Rare Second World War bunker unearthed in Hampshire by sewage workers

Inside the bunker unearthed at Hamble Airfield

Inside the bunker unearthed at Hamble Airfield

First published in News Daily Echo: Photograph of the Author by , Reporter

IT is a reminder of the days when the south was in the front line of defending the country from the Nazis.

Thought to be one of just two in the country a rare Second World War bunker has been uncovered in Hampshire by sewage workers after being buried for half a century.

But after just a few days of it being unveiled, it has been covered up once more.

Contractors had been digging a new sewage route to pump wastewater between School Lane, Hamble and the Bursledon Wastewater Treatment Works, run by Southern Water, when they came across the red brick bunker with concrete roof.

Daily Echo:

Archaeologists from Archaeology South-East say the site at Hamble Airfield, off Hamble Lane, is an airfield battle headquarters and of both local and national significance.

They did not go inside because it’s thought to be unsafe, but they believe it had a messenger’s and runner’s room, a defence officer’s room, an observation room and toilet.

Neil Griffin, project manager for Archaeology South East, said: “We’ve come to believe that this is one of two in this country that have survived. These things would have been common on airfields across the country.

“We’ve fully recorded what we’ve found and taken photos of everything. “We know where it is and it has been plotted for future reference.”

But residents and history enthusiasts will not be able to see the bunker as Southern Water have covered it over.

Project manager, Jon Kenrick, said: “Unfortunately, we weren’t sure if the bunker was safe to enter so we couldn’t actually go inside but were able to stand at the doorway. “For safety reasons, the bunker was carefully covered over again once the archaeologists had got what they needed but it’s nice to know it has been left in-situ and plotted for future reference. It will hopefully provide content for some interesting local history lessons in years to come.”

Daily Echo:

Historian and director of Solent Sky Museum, Alan Jones, said: “It would have been incredibly important. There is so little left of that period.

“If the structure was reasonably sound it is a really important building to preserve. “I would like to see anything from that period preserved unless there is a very good reason for not doing so.

“It would be a tribute to those who used those bunkers in our darkest hour.”

Terry Smith, 69, a retired painter and decorator, has lived in Hamble Lane for 43 years. He said: “It was amazing to hear what they found and it was more exciting because we’ve only just found out that our son who’s now in his 40s used to play there. “He said he had to go in through the bushes. I’ve walked this airfield hundreds of times and never seen it. I couldn’t understand why they filled it back in.”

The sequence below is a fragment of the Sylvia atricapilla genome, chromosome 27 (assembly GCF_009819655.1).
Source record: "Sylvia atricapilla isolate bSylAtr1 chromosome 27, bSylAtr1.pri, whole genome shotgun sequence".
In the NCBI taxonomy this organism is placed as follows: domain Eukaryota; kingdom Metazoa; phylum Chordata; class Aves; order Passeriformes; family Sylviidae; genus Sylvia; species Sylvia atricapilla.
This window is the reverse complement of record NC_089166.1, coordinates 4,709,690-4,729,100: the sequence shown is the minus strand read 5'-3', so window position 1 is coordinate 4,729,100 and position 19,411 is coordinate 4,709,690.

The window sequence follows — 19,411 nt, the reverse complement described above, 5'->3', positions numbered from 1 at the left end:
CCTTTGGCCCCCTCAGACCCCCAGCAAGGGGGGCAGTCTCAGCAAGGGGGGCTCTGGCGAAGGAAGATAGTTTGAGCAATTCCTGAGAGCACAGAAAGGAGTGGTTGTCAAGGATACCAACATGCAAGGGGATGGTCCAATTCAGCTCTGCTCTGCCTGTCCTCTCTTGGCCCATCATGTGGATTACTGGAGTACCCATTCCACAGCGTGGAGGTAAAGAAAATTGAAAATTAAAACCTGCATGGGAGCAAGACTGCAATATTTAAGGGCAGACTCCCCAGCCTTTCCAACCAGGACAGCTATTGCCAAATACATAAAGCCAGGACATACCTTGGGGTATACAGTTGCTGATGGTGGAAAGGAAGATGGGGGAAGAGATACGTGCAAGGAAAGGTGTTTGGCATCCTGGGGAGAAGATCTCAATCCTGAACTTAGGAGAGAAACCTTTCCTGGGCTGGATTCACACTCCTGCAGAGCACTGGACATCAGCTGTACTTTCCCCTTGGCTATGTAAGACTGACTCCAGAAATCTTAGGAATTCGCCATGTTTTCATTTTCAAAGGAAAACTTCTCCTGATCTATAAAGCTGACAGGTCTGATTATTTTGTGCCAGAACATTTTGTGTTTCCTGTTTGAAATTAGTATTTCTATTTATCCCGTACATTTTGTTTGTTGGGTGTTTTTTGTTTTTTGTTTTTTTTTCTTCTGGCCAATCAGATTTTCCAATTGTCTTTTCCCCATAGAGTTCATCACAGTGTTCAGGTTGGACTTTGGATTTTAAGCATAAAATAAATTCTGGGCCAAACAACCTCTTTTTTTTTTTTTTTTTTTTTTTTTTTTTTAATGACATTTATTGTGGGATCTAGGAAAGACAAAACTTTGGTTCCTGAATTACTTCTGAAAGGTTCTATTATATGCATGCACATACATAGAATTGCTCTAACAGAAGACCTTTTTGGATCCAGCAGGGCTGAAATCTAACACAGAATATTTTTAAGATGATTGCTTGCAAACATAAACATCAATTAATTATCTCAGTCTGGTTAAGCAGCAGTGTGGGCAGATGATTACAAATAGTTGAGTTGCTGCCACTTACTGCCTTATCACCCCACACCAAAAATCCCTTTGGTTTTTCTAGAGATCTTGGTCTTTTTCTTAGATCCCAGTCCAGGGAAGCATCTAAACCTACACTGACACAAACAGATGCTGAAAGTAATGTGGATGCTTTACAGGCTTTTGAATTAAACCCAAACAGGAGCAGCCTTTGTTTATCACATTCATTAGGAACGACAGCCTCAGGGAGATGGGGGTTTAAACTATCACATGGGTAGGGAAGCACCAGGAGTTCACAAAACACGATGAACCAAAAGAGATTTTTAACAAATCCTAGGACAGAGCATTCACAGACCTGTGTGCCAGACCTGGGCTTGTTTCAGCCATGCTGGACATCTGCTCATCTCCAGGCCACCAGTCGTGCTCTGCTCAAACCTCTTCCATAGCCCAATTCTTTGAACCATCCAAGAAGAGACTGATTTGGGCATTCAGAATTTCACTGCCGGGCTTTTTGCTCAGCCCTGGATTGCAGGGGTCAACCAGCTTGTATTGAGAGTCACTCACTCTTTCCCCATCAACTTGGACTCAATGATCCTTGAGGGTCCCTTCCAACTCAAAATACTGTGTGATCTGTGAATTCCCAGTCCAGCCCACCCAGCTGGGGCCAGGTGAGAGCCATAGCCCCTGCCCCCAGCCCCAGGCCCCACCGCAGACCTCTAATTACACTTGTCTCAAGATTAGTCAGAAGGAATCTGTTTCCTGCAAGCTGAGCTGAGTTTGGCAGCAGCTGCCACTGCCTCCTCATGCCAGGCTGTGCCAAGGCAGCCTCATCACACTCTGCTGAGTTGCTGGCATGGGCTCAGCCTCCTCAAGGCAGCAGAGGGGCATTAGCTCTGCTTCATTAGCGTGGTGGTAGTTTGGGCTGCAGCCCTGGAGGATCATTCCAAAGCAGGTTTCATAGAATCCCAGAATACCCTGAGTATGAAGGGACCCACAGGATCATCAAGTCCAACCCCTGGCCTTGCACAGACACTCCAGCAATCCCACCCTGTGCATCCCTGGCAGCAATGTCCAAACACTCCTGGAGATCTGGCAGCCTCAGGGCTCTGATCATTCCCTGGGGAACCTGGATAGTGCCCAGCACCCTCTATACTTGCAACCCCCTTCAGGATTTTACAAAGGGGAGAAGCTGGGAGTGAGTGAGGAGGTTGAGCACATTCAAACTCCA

Comments (16)

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2:40pm Sat 12 Oct 13

City Final says...

Maybe they filled it in again - hid it - because having a building of historical and archaeological significance on the site might just prove a reason to prevent gravel extraction in the area.
RAGE should go and find it an start restoring it to it's former glory pretty quickly
Maybe they filled it in again - hid it - because having a building of historical and archaeological significance on the site might just prove a reason to prevent gravel extraction in the area. RAGE should go and find it an start restoring it to it's former glory pretty quickly City Final
  • Score: 10

7:43pm Sat 12 Oct 13

SOULJACKER says...

Hahaha, didn't go inside & covered it over again, you Dumbass........only in health & safety conscious Britain.
Maybe they would like me to do them a risk assessment & method statement.
We really have lost our marbles & our bottle in this country.
Pathetic builders as usual!
Hahaha, didn't go inside & covered it over again, you Dumbass........only in health & safety conscious Britain. Maybe they would like me to do them a risk assessment & method statement. We really have lost our marbles & our bottle in this country. Pathetic builders as usual! SOULJACKER
  • Score: 7

11:35pm Sat 12 Oct 13

bbirty says...

SOULJACKER wrote:
Hahaha, didn't go inside & covered it over again, you Dumbass........only in health & safety conscious Britain.
Maybe they would like me to do them a risk assessment & method statement.
We really have lost our marbles & our bottle in this country.
Pathetic builders as usual!
It's the pen pushing bureaucrats that make up the health and safety laws that the "pathetic" builders have to follow!
Although feel free to go investigate the bunker yourself if it means that much to you. You should be ok, it looks safe enough...